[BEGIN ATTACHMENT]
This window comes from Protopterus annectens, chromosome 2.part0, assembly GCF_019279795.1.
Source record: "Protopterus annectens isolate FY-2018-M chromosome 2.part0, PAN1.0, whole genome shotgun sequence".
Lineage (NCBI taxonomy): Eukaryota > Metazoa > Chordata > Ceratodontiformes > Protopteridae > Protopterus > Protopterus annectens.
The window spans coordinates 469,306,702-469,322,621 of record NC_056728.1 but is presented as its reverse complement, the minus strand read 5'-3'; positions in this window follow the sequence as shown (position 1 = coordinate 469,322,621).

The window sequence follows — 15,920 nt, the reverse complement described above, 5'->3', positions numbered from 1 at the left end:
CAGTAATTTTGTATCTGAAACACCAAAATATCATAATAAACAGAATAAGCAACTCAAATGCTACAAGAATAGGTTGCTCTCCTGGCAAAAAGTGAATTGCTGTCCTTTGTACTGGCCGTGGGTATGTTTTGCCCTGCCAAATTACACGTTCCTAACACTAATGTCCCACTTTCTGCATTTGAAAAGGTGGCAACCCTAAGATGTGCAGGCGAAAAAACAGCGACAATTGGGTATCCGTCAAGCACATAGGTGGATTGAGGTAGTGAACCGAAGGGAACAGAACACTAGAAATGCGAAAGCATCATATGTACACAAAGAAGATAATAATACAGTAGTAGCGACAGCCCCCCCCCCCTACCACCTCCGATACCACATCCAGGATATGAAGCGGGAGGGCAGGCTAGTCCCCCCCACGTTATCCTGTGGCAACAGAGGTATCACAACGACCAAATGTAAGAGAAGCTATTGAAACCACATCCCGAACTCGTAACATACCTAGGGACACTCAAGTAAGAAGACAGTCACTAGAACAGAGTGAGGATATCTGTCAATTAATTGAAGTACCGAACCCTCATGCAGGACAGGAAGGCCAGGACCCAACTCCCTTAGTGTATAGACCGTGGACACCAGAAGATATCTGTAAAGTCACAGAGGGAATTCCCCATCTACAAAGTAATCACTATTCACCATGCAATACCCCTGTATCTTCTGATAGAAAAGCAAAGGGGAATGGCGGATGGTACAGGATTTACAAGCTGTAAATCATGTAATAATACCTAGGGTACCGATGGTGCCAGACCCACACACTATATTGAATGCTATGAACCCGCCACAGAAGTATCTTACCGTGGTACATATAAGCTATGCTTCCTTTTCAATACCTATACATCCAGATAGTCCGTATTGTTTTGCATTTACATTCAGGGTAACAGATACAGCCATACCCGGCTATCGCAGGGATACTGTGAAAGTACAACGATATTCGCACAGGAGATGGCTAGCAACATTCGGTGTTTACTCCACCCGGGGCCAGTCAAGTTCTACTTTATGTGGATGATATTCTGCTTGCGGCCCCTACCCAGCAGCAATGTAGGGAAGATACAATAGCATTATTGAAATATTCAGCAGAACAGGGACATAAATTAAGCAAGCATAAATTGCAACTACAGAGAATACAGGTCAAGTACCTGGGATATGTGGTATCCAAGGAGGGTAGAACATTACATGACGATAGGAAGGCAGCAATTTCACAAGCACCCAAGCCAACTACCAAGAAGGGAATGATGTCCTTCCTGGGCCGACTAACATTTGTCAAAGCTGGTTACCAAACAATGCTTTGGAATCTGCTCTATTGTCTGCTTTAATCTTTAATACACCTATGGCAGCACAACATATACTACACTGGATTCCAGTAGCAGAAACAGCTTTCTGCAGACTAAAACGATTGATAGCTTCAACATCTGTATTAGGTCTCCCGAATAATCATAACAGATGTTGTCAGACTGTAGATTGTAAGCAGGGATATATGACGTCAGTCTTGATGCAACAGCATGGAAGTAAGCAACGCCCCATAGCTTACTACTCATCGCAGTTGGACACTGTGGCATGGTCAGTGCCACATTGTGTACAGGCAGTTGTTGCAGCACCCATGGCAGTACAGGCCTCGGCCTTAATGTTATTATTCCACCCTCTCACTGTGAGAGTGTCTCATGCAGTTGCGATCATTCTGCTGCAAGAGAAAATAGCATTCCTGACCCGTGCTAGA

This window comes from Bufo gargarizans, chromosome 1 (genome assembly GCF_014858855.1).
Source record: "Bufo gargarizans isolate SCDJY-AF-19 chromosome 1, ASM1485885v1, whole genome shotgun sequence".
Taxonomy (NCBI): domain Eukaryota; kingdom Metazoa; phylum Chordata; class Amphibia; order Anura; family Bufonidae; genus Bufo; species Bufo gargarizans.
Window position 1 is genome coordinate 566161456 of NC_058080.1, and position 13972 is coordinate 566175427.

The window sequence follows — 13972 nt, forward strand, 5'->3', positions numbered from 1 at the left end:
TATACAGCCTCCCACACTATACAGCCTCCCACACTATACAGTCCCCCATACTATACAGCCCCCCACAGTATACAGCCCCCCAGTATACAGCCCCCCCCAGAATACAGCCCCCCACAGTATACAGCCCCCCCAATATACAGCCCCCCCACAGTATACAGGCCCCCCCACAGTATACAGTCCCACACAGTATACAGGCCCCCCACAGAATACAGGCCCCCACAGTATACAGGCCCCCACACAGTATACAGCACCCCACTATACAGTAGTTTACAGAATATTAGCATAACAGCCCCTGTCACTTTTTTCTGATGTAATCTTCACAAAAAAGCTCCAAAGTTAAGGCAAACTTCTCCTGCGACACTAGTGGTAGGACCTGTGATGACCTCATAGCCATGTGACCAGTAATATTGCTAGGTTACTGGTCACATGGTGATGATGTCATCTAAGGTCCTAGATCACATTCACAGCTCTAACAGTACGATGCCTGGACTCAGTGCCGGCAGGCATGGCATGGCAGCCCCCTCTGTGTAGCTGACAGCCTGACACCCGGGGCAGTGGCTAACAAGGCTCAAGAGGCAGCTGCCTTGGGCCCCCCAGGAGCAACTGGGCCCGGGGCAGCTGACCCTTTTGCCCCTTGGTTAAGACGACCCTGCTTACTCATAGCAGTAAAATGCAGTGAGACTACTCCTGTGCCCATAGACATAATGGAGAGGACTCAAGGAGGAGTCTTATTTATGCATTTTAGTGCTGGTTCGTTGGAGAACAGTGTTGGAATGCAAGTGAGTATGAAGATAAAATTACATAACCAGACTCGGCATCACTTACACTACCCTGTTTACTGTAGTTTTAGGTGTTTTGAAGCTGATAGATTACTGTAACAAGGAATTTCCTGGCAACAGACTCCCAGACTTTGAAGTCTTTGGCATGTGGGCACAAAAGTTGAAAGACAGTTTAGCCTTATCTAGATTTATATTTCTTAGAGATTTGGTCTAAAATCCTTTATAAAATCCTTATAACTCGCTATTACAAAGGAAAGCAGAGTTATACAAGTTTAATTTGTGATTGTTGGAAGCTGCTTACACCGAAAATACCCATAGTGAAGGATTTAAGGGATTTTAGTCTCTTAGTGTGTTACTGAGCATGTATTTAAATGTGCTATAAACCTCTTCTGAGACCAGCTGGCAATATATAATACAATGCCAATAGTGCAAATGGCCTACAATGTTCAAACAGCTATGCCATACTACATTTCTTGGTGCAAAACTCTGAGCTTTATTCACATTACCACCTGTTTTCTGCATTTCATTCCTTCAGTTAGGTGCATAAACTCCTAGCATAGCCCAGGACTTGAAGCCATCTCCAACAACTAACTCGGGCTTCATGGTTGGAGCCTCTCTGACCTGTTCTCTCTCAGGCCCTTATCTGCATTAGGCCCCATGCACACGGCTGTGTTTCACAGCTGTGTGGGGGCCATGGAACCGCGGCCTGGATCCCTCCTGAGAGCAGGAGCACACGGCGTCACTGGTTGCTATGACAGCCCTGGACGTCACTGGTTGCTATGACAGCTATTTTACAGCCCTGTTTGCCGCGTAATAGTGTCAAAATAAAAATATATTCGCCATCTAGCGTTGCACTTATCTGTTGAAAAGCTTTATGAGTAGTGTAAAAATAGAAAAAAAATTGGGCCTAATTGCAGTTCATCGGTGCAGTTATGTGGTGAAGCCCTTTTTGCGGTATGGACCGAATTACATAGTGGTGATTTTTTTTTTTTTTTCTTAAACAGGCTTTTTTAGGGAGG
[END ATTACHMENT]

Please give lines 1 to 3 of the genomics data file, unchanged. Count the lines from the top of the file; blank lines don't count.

This window comes from Protopterus annectens, chromosome 2.part0, assembly GCF_019279795.1.
Source record: "Protopterus annectens isolate FY-2018-M chromosome 2.part0, PAN1.0, whole genome shotgun sequence".
Lineage (NCBI taxonomy): Eukaryota > Metazoa > Chordata > Ceratodontiformes > Protopteridae > Protopterus > Protopterus annectens.